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"Past Times" newsletter for July 2002
The monthly newsletter from Ruby Lane Antiques, Collectibles,
Fine Art, and Arts & Crafts
Welcome to Past Times!
IN THIS ISSUE:
o Collecting Dolls by Dorothy McGonagle of The Journal of
Antiques and Collectibles
o Share Past Times with A Friend
JOURNAL OF ANTIQUES AND COLLECTIBLES
Flying over the United States, looking down at the towns and
cities, the thought has struck me that just as most towns have a
"cat lady", a kindly person who shelters the unwanted, finds
them homes or keeps them herself, these towns typically also
have a "doll lady". Often it is the same lady, perhaps because a
compassionate nature is frequently at the heart of both. But
doll collecting has grown well beyond such simplicity; today it
is reputed to be neck in neck with stamps and coins in American
collecting popularity. Let us take a brief look at its
First, there have been dolls as long as there have been people.
Dolls have served a variety of purposes, from religious
representations to simple play dolls. They reflect remarkably
accurately the social and cultural history of their makers and
their countries of origin. They mirror the moment they were made
and speak to us of what their designers or makers considered
important. Dolls reflect technological developments, political
statement, personal ingenuity, whimsy, and love. And there
probably isn't a material made that someone hasn't made into a
The earliest dolls brought to America from Europe are English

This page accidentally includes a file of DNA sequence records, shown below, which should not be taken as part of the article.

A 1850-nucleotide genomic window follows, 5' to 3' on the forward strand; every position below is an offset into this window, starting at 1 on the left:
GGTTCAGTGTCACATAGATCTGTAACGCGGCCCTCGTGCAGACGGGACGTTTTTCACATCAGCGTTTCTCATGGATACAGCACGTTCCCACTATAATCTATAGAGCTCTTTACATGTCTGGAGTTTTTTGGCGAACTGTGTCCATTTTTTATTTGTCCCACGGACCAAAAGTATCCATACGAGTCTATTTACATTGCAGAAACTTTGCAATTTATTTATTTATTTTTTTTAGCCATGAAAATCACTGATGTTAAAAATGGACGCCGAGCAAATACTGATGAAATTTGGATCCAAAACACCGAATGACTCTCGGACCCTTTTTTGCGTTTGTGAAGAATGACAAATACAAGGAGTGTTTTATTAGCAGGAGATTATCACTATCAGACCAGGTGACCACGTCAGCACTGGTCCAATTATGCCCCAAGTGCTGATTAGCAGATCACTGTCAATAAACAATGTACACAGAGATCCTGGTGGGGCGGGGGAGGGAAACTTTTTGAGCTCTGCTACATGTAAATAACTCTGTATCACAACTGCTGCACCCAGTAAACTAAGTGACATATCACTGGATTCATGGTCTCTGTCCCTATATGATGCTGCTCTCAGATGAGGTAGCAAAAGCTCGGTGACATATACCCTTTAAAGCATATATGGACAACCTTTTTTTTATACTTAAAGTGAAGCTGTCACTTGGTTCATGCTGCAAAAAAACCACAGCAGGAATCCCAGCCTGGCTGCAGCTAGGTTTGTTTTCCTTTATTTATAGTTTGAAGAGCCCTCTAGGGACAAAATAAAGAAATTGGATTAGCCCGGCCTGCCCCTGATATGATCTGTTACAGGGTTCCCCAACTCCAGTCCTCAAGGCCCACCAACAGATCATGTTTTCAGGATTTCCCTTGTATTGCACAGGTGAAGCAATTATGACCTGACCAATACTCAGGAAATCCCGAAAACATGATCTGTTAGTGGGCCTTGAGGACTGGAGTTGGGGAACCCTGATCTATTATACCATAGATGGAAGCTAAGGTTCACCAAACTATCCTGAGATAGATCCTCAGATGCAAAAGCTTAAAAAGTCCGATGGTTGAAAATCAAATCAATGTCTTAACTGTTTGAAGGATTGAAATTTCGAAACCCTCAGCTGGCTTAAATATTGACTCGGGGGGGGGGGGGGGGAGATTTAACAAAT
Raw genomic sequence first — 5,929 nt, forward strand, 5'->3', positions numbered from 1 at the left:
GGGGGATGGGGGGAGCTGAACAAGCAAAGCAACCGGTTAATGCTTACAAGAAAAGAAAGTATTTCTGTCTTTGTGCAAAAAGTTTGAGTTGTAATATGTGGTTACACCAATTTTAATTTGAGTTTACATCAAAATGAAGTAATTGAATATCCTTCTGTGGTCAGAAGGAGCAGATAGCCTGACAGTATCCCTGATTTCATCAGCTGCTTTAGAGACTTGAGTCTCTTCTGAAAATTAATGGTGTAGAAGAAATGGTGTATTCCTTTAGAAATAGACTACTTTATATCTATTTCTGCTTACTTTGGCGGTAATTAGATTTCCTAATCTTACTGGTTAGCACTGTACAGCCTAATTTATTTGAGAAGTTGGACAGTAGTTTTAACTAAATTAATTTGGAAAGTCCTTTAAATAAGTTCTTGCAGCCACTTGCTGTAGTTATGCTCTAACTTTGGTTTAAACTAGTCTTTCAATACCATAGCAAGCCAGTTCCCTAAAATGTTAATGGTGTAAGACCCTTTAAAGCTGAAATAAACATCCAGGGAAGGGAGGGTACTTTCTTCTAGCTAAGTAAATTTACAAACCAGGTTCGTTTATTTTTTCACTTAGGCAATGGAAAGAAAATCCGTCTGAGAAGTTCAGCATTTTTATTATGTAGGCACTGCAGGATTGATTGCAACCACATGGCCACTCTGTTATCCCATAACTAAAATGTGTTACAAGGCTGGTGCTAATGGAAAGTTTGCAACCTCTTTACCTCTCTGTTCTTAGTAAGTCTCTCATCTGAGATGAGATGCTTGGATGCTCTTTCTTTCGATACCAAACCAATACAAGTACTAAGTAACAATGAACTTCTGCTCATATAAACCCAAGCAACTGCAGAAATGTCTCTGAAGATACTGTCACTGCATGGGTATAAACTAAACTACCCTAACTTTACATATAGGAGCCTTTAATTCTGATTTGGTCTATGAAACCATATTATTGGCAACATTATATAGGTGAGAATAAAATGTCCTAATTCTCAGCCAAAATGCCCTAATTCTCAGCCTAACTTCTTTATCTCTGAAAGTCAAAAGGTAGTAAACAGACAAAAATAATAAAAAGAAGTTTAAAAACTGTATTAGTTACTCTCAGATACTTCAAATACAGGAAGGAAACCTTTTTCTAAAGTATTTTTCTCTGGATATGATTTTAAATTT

wooden dolls. However, only the most affluent would have such a
doll. Many of the "homegrown" dolls of America's first two
centuries, simple wooden dolls made by a father's hand or rag
dolls from a mother's needle have not survived. However, by the
nineteenth century, advances in technology coupled with a
burgeoning middle class and a change in attitude toward
childhood as a special time in life resulted in dolls from
Europe arriving in this country in unprecedented numbers. By the
end of the century, American women were already at the forefront
of collecting dolls as a hobby, an interest which expanded in
the twentieth century to the formation of doll clubs. Records
tell of 19th century exhibitions of dolls, many held to raise
money for worthy causes and a means by which women could "do
good" while doing something that really appealed to them. Many
churchwomen also made and dressed dolls to raise money for their
church's missionary outreach or pastoral needs. Today these
dolls are highly prized and collected both for the handmade
appeal and their historical significance.
Do you want to read more about collecting dolls? Visit the
Journal of Antiques & Collectibles at Journal of Antiques.
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issue on to others. Happy reading!
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